“Open libraries are part of open science.”
“As Minister of Science and Innovation also, I’ve been convinced that open science is the way to go,” he said in the debriefing. “Open libraries are part of open science ... Even COVID-19 has taught us that.
“It means I could sit in Kigali, anywhere, and be able to access materials here,” he added.
By rebuilding UCT’s Jagger Reading Room as a digitally accessible, open resource, it would become a “truly South African library”, globally accessible to anyone.
“[This is] in line with the prestige that UCT has as one of our premier universities, respected worldwide,” said the minister.
Nzimande also promised to assist students whose work – particularly laboratory projects – had been affected by the fire, and who would need to extend their study time and their departmental funding.
“We wish you strength; you’ve got my support. We’ll do whatever we can with our diminishing means as government.”
Interconnectedness and public good
In her response to the minister, Dr Moloi-Motsepe said she was proud to see how the staff, the executive, the students, the public at large, and the Department of Higher Education, Science and Innovation are supporting the university.
Chancellor Dr Precious Moloi-Motsepe said she was proud of how staff, the executive, students, the public and the Department of Higher Education, Science and Innovation had supported UCT.
“Seeing the public – ordinary people – helping with food and helping our firefighters to put out the fires – and within the Western Cape government, the premier, the mayor and everybody who came to give us support, has been absolutely amazing.”
“There is a strong, interconnected relationship that has always been there. But this fire pointed to this important interconnectedness.”
The chancellor said that the minister’s promise of assistance emphasised the importance of the relationship between communities and universities, which are a public good: “There is a strong, interconnected relationship that has always been there. But this fire pointed to this important interconnectedness.”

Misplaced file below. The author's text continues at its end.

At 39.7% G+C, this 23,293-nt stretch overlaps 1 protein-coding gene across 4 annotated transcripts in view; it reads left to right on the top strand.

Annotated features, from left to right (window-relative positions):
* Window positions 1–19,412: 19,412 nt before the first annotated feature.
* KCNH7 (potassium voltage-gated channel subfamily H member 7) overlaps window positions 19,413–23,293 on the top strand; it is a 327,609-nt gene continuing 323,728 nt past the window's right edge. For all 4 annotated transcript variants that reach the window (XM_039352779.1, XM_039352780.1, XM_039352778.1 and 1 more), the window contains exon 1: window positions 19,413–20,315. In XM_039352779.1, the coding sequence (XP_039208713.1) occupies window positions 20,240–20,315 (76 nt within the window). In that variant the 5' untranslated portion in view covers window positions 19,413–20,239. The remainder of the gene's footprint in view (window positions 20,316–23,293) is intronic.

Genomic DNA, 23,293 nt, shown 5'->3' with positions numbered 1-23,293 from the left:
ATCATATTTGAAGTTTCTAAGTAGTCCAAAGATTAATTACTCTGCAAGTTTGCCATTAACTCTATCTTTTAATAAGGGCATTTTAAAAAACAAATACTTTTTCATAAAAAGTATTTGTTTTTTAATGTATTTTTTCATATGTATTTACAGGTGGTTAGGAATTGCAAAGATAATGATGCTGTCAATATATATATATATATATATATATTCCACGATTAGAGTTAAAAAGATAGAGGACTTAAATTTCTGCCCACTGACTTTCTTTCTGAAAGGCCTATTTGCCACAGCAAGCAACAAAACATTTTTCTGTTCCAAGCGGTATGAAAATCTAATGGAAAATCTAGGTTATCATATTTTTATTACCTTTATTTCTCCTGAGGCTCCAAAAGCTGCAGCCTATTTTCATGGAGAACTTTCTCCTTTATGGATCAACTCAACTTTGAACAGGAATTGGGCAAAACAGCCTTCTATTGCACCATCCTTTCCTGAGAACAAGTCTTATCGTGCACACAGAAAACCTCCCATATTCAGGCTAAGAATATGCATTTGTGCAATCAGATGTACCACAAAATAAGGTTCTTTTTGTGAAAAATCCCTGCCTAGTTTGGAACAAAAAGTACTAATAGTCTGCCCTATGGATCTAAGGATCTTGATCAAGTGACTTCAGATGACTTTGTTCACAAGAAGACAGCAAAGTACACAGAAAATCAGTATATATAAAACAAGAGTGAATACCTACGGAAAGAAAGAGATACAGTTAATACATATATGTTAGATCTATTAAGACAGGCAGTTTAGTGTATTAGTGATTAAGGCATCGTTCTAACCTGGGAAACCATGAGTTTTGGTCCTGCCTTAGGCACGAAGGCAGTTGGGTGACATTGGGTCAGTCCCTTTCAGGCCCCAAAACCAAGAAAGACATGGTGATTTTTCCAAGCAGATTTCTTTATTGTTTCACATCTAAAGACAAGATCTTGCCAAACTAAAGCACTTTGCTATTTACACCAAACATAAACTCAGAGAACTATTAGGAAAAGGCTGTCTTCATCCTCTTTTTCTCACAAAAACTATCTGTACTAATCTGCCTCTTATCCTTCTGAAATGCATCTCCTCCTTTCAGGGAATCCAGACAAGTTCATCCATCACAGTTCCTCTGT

In her response, Professor Phakeng thanked the minister for his support and said that UCT would use the crisis to “build back better”; and that open access (research data freely available on the Internet for downloading) and open science were already on the table at UCT.
In an aside, the minister also indicated that the department would revisit the national site licensing issue, which will enable this access.
In rebuilding UCT’s Jagger Reading Room as a digitally accessible, open resource, it would become a “truly South African library”, globally accessible to anyone. Several collections have already been digitised and are accessible from the Special Collections website.
“In African culture, when you have a happening like this … it is really comforting to see the minister here with us,” said Phakeng.
“And what’s so special about today [is that] for the first time, we're able to walk into the buildings that were damaged.”
After the minister’s tour, Deputy Vice-Chancellor for Research and Internationalisation Professor Sue Harrison elaborated on open access at the university: “UCT currently houses an open access publishing platform, and is in the process of extending this. UCT’s OpenUCT and ZivaHub platforms promote both open access and open data.